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Ruling gives vindication to Schmoke


KURT L. Schmoke recalls his cross-examination by an American Civil Liberties Union lawyer in a housing discrimination lawsuit as "one of the most uncomfortable sessions I ever had in court, trying to convince him that Baltimore of the 1990s was not Birmingham of the 1960s."

Whether the testimony of Schmoke, the city's elected black mayor, convinced the ACLU of his position is unclear. What is obvious is that his testimony helped convince the judge overseeing the case that during the Schmoke administration from 1987 to 1999, the city neither engaged in intentional racial discrimination nor violated its duty to take steps to reverse the effects of past bias.

In his decision two weeks ago, U.S. District Judge Marvin J. Garbis found that the U.S. Department of Housing and Urban Development breached fair-housing laws by failing to taking a regional approach to desegregating the city's public housing, but he absolved the city of wrongdoing.

Lack of culpability

In announcing his decision more than a year after Schmoke's testimony in a three-week trial, Garbis made a particular point of emphasizing the lack of culpability of the man who is now dean of the Howard University law school. "Kurt Schmoke is far more worthy of being honored than being attacked by the ACLU," Garbis said.

The part of Garbis' decision regarding the city - and his comments about Schmoke - were duly reported when his opinion was announced. They are worth repeating now, lest they get lost in the avalanche of concern and conjecture about what remedies might be developed to give public housing residents greater choice in where they live.

For the city was as much a victor in the case as the ACLU and the residents. As William F. Ryan Jr., the Whiteford, Taylor and Preston partner who was the city's lead trial attorney in the case, put it, "We won that case, lock stock and barrel."

Schmoke - who as mayor agreed to a partial settlement of the case a year after it was filed in 1996 so that the HOPE VI public housing developments wouldn't be held up by the litigation - was out of state and unavailable for comment when the decision was announced. But he spoke freely about the ruling last week.

"I agreed with the judge's analysis on both law and policy," Schmoke said. "I really am hopeful the regional officials will look on this as an opportunity and not a burden."

Schmoke recalled meeting with county officials to tell them about the federal Moving to Opportunity program in the early 1990s, which gave a small number of city public housing residents the opportunity to move to the suburbs, and pointing out that a few residents had already been using housing vouchers outside the city.

"Some didn't know that," he said. "That shows the point - that they were not creating problems." Still, what Schmoke describes as a "cascading political attack" led to the termination of the program.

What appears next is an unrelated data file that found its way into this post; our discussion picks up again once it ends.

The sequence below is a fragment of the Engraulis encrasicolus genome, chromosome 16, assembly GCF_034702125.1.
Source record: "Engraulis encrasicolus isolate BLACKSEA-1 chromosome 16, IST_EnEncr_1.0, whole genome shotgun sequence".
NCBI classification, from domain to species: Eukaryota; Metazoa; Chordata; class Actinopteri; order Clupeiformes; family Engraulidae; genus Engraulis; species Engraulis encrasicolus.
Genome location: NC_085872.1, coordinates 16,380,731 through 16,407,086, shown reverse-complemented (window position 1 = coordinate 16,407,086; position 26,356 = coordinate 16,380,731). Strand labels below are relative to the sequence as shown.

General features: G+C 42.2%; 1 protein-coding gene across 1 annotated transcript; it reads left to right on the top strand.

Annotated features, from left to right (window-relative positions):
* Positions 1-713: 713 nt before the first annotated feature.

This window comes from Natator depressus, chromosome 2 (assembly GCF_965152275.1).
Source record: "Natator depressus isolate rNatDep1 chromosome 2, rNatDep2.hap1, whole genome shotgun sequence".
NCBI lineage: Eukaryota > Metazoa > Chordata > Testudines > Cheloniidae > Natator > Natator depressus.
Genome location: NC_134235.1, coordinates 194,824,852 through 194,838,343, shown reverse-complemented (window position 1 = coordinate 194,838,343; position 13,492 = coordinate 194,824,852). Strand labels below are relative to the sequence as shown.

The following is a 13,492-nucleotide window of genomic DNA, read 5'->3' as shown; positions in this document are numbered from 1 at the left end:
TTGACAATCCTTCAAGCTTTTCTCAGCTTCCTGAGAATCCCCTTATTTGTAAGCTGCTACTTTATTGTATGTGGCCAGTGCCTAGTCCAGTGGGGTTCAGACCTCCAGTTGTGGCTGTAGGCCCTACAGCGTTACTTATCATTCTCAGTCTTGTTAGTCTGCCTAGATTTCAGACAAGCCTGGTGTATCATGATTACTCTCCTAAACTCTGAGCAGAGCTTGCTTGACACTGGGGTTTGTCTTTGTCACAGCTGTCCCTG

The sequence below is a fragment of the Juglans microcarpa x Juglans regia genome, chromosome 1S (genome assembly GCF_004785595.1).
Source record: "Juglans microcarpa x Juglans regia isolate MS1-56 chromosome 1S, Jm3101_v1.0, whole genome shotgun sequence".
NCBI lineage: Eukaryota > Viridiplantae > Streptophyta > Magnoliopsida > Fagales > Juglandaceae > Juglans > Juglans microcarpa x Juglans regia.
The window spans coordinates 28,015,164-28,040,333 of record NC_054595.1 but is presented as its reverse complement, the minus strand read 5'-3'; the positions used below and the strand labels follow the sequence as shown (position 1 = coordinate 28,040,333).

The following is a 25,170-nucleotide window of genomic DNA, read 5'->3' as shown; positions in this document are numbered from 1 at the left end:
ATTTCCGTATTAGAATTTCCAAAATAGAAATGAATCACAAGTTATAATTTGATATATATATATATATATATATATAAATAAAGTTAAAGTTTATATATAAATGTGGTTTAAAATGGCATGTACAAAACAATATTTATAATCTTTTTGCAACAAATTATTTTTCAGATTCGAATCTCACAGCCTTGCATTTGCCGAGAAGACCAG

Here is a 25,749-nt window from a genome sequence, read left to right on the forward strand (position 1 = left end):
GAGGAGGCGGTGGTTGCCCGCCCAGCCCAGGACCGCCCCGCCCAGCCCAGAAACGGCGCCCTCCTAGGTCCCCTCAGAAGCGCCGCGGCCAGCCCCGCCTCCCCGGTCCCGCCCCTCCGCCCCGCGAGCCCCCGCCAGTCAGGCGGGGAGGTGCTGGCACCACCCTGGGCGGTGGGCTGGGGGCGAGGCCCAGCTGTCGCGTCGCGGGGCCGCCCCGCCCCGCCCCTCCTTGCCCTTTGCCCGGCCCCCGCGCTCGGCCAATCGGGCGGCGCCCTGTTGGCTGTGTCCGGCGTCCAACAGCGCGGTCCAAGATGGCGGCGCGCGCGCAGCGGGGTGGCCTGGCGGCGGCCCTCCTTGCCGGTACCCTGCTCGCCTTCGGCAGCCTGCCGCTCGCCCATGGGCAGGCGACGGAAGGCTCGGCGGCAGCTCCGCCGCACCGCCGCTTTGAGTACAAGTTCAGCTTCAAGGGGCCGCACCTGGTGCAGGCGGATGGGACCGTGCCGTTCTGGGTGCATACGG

'Personally hopeful'

"I think there's still some of the same fears if people don't understand what the courts are trying to," he said. "I feel personally hopeful if the judge is able to pull all the parties together behind closed doors. If the judge just left it to elected officials to devise a plan, I'm not sure a plan would be devised."

In his decision, Garbis said actions of the Schmoke administration that the plaintiffs called discriminatory - including the placing of a fence around Hollander Ridge and the construction of public housing units in the low-income Johnston Square neighborhood - were legitimate and reasonable attempts to improve the safety and housing of poor people.

Schmoke said he understood the tactical reasons for the accusations but added, "I never though there was a scintilla of evidence that we engaged in racial discrimination when I came into office."

Schmoke was not the only one singled out for praise by Garbis. The judge cited as "heroes" several former housing officials for moving quickly to open white public housing projects to blacks after the 1954 U.S. Supreme Court Brown v. Board of Education decision outlawing segregation in public schools.

That's not to minimize the often-sordid racial history of the city, which became part of the court record in the case, from the overtly racist opposition by Northeast Baltimore residents to integrated housing in Herring Run to prohibiting African-Americans from trying on clothes in the department stores along Howard Street.

As a native of Baltimore, born in 1949, Schmoke said he felt little firsthand discrimination as he was growing up, other than the exclusion of blacks from the Gwynn Oaks amusement park. "All my experience in Baltimore schools were in integrated settings," he said. "As I was leaving in 1967, the system was starting to resegregate."

Schmoke said it was his experience as mayor that a lot of low-income residents wanted better housing but didn't want to leave their neighborhoods.

He said he was concerned that even though HUD might agree with the policy implication of Garbis' ruling, it might feel the need to appeal on legal grounds. But he said he was hopeful a plan could be worked out that would benefit all involved.

"It shouldn't just assume that everyone wants to move out of the city," he said. "For those who do, it should make sure they're not concentrated. We don't want the creation of little ghettos."

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